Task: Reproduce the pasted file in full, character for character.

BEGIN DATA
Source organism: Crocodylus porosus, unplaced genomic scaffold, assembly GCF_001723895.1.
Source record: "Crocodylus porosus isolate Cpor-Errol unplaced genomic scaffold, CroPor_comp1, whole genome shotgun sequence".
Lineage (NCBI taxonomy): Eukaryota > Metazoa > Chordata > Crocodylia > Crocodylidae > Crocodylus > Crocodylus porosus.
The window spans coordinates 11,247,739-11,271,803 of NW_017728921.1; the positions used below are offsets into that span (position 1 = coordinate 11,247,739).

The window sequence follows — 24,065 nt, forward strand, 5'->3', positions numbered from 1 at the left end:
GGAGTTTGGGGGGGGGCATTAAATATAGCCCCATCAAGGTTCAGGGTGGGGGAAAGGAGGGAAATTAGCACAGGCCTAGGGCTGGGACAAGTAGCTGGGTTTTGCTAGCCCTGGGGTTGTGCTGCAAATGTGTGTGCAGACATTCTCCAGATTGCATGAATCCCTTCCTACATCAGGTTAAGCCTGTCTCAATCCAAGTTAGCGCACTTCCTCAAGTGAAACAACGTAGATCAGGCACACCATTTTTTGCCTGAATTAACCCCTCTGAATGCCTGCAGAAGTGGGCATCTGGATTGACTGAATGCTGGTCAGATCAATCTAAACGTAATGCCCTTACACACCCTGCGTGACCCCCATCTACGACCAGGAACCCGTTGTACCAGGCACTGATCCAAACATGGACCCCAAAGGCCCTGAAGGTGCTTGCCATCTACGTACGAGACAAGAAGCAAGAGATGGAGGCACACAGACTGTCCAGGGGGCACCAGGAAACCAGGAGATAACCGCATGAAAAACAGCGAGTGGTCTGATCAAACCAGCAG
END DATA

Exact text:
Source organism: Crocodylus porosus, unplaced genomic scaffold, assembly GCF_001723895.1.
Source record: "Crocodylus porosus isolate Cpor-Errol unplaced genomic scaffold, CroPor_comp1, whole genome shotgun sequence".
Lineage (NCBI taxonomy): Eukaryota > Metazoa > Chordata > Crocodylia > Crocodylidae > Crocodylus > Crocodylus porosus.
The window spans coordinates 11,247,739-11,271,803 of NW_017728921.1; the positions used below are offsets into that span (position 1 = coordinate 11,247,739).

The window sequence follows — 24,065 nt, forward strand, 5'->3', positions numbered from 1 at the left end:
GGAGTTTGGGGGGGGGCATTAAATATAGCCCCATCAAGGTTCAGGGTGGGGGAAAGGAGGGAAATTAGCACAGGCCTAGGGCTGGGACAAGTAGCTGGGTTTTGCTAGCCCTGGGGTTGTGCTGCAAATGTGTGTGCAGACATTCTCCAGATTGCATGAATCCCTTCCTACATCAGGTTAAGCCTGTCTCAATCCAAGTTAGCGCACTTCCTCAAGTGAAACAACGTAGATCAGGCACACCATTTTTTGCCTGAATTAACCCCTCTGAATGCCTGCAGAAGTGGGCATCTGGATTGACTGAATGCTGGTCAGATCAATCTAAACGTAATGCCCTTACACACCCTGCGTGACCCCCATCTACGACCAGGAACCCGTTGTACCAGGCACTGATCCAAACATGGACCCCAAAGGCCCTGAAGGTGCTTGCCATCTACGTACGAGACAAGAAGCAAGAGATGGAGGCACACAGACTGTCCAGGGGGCACCAGGAAACCAGGAGATAACCGCATGAAAAACAGCGAGTGGTCTGATCAAACCAGCAG